Canvas gives big picture of English forest

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Canvas gives big picture of English forest


David Hockney’s “Bigger Trees Near Warter” (2007) from the collection of Tate, London, is on display at Korea’s National Museum of Modern and Contemporary Art in Gwacheon. By Richard Schmidt

The exhibition of a gigantic multi-canvas painting, “Bigger Trees Near Warter,” by David Hockney, 76, one of the world’s most important living painters, started yesterday at Korea’s National Museum of Modern and Contemporary Art (MMCA) in Gwacheon, south of Seoul.

The painting, which was created in 2007 by the British artist and housed at Tate in London since 2008, will be on display at the Korean museum until the end of February, as part of the two museums’ exchange and collaboration programs.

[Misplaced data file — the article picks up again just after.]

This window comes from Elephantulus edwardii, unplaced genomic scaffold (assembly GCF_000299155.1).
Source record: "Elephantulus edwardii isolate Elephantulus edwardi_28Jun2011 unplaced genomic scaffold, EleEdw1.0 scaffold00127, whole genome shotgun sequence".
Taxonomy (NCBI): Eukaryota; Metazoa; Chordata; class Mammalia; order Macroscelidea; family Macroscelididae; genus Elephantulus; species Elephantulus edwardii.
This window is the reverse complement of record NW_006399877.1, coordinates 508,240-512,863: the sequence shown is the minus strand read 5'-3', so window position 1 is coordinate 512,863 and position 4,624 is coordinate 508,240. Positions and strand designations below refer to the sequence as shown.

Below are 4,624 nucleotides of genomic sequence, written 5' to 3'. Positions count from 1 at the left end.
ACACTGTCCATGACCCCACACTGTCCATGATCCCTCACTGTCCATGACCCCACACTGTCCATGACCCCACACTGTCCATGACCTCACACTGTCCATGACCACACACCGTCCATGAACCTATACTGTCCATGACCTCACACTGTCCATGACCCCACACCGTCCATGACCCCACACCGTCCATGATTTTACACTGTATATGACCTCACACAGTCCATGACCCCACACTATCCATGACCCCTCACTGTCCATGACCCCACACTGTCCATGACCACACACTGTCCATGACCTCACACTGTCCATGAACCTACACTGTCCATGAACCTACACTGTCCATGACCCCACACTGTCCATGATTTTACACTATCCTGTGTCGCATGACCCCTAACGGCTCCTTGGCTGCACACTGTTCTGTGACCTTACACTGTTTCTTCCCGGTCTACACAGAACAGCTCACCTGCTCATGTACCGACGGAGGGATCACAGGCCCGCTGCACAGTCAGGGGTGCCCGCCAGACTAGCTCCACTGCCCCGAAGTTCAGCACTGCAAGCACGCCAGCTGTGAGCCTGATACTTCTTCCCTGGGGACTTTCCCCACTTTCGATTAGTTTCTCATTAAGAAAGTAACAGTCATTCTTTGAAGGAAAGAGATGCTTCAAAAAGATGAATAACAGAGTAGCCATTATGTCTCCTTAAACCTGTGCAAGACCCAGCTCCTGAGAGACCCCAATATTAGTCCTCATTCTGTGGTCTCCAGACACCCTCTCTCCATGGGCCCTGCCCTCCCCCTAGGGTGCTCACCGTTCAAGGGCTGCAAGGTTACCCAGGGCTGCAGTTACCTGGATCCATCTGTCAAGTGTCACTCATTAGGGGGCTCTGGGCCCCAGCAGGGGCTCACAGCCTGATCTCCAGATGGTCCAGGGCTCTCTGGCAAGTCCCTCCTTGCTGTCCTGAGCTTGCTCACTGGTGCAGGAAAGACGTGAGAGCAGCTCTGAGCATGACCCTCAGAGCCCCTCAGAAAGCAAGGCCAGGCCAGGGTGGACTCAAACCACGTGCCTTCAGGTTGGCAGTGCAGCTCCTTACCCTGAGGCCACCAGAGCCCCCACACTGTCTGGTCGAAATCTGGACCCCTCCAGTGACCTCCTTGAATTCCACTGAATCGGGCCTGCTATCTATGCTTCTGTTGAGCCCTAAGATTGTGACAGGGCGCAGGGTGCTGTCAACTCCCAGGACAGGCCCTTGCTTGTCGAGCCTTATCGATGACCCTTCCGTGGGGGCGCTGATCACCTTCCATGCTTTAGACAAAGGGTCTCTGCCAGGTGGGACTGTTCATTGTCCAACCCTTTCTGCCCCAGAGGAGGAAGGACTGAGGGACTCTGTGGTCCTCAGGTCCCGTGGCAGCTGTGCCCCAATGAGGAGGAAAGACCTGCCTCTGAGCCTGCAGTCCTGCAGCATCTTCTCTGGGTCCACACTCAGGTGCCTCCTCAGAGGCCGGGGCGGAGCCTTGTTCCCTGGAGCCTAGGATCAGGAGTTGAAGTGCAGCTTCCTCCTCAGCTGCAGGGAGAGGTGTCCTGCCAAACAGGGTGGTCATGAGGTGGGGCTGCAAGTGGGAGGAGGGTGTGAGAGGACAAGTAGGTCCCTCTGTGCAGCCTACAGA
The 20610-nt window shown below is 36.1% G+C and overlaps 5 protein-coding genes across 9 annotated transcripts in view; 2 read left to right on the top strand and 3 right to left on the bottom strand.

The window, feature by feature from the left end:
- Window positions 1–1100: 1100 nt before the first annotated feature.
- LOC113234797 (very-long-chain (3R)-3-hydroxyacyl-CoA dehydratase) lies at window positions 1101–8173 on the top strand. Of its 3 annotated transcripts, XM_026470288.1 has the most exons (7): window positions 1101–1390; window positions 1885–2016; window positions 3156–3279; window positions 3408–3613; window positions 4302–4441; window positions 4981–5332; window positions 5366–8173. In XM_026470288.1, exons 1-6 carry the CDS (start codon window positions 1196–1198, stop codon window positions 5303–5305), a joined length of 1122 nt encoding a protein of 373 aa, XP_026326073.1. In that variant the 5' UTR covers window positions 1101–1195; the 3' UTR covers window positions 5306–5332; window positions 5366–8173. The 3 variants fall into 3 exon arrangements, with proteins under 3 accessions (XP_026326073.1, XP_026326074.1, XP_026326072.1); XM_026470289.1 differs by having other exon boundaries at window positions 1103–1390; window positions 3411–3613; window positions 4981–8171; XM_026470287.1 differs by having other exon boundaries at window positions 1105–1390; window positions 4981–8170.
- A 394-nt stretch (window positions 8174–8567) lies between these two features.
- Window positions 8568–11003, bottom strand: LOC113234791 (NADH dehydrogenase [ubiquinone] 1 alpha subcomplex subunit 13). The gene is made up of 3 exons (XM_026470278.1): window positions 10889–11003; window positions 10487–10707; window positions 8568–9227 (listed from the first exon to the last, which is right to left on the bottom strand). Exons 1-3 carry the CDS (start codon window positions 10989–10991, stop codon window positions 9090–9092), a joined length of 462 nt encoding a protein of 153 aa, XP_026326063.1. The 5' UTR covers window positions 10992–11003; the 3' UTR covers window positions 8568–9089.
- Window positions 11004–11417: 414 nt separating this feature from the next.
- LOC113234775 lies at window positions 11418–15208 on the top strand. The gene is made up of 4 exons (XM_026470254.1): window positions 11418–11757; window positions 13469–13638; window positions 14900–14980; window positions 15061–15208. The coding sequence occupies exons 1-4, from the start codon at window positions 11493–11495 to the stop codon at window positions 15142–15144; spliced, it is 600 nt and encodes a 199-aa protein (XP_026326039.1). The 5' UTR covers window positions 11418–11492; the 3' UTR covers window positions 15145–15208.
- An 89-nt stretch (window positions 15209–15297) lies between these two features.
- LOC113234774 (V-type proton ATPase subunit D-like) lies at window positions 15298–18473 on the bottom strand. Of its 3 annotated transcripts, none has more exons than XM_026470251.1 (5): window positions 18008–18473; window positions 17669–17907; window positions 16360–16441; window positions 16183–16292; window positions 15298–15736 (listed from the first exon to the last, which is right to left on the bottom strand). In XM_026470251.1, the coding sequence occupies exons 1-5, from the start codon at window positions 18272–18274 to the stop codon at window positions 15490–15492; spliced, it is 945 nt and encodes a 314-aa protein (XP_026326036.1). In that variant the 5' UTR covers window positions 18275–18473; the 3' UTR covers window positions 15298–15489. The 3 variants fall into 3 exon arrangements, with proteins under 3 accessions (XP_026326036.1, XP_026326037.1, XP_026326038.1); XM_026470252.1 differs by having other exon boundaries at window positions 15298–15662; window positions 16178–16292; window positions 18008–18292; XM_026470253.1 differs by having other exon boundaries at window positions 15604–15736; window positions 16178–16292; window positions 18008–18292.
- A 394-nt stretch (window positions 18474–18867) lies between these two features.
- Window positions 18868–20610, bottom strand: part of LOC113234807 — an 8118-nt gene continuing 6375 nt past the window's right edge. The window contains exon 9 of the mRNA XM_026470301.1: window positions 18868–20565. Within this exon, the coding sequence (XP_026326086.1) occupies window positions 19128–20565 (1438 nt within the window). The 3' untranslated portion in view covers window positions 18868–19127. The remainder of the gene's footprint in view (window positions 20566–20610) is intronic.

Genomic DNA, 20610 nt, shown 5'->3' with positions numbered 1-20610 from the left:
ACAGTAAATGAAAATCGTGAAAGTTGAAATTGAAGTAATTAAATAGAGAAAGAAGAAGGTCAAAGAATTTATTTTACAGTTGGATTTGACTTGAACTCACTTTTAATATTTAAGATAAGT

Occupying 50 canvases, the painting reaches 4.5 meters high and 12 meters wide (14 feet high and 39 feet wide), making it the largest of Hockney’s recent works.

“The painting shows a small copse of trees near Warter in the west of Bridlington, representing the exact type of serene British countryside that enraptured Hockney upon his return to Yorkshire,” the museum explained in a release. “The leaves on the trees are just beginning to sprout, heralding the arrival of spring.”

Hockney had lived in Los Angeles for more than three decades, making important art pieces in 20th century art history, such as the painting “A Bigger Splash”(1967) and photo collages “Pearblossom Hwy., 11-18th April 1986 #2”(1986). Then, he returned to his hometown of Yorkshire and began to paint its countryside in the early 2000s.

“Due to the overwhelming size of the painting, anyone who approaches it feels as if they are stepping into an actual forest,” the museum said. “The goal of his exploration goes beyond the simple desire to create a detailed description of the village landscape; he is seeking to delineate the infinite flux of nature, while simultaneously illuminating our ways of perceiving scenes and objects.”

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